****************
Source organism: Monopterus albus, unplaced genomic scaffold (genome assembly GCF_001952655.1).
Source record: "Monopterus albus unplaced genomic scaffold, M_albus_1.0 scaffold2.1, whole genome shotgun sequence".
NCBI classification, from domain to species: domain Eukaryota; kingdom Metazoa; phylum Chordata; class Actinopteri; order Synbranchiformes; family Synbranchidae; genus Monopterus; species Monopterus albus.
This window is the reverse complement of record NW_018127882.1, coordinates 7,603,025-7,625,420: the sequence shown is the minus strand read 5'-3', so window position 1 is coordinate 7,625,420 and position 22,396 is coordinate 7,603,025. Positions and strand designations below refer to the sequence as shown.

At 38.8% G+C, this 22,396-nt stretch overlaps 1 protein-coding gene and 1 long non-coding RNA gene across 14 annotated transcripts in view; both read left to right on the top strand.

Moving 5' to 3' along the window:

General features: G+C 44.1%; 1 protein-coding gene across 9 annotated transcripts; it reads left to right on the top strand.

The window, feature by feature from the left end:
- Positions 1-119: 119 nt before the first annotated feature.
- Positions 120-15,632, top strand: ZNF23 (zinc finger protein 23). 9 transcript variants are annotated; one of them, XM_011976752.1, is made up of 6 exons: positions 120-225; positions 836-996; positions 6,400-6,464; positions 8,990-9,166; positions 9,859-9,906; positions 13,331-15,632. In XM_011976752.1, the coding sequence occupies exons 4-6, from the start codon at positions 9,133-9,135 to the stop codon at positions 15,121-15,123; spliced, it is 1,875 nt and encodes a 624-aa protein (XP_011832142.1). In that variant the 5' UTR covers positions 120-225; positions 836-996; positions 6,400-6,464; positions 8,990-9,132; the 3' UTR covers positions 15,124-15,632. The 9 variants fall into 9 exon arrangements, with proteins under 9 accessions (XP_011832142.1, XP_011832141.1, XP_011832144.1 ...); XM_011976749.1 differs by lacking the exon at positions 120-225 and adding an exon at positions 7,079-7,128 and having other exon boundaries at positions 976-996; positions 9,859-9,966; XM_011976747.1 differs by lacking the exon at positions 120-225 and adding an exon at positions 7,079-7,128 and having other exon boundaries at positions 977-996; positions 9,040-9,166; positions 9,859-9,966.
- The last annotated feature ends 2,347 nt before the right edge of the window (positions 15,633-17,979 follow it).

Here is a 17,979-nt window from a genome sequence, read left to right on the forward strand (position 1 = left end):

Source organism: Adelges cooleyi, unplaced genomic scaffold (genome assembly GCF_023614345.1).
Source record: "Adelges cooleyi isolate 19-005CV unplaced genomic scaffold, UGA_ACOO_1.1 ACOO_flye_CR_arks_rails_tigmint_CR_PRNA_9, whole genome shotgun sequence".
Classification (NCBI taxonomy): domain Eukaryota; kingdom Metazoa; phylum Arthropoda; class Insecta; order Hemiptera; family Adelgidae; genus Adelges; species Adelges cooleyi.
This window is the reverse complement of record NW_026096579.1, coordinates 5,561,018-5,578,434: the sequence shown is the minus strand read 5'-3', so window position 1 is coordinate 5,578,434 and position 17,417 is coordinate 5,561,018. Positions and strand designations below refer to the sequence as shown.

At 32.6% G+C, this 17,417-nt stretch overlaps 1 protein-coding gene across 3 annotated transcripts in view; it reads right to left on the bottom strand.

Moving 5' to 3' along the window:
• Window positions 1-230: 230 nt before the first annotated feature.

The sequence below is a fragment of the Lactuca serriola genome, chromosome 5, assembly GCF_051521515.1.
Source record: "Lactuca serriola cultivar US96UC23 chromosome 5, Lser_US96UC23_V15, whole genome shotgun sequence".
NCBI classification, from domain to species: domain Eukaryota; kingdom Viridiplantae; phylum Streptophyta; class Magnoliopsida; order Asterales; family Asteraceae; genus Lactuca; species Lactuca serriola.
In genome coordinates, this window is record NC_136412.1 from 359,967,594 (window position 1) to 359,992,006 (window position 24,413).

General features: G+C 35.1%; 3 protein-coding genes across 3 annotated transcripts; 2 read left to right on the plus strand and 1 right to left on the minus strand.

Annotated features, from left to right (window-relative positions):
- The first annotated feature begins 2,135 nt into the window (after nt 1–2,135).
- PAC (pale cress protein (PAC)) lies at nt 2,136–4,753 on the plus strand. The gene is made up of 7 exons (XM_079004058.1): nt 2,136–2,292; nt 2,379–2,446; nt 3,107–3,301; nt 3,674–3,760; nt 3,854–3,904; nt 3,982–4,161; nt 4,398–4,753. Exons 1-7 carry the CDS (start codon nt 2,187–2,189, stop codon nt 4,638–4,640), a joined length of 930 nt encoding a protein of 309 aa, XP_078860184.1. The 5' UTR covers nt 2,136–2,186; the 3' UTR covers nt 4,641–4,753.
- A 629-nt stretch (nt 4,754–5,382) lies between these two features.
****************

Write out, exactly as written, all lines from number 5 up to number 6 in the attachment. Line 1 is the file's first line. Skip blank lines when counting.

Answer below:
At 38.8% G+C, this 22,396-nt stretch overlaps 1 protein-coding gene and 1 long non-coding RNA gene across 14 annotated transcripts in view; both read left to right on the top strand.

Moving 5' to 3' along the window: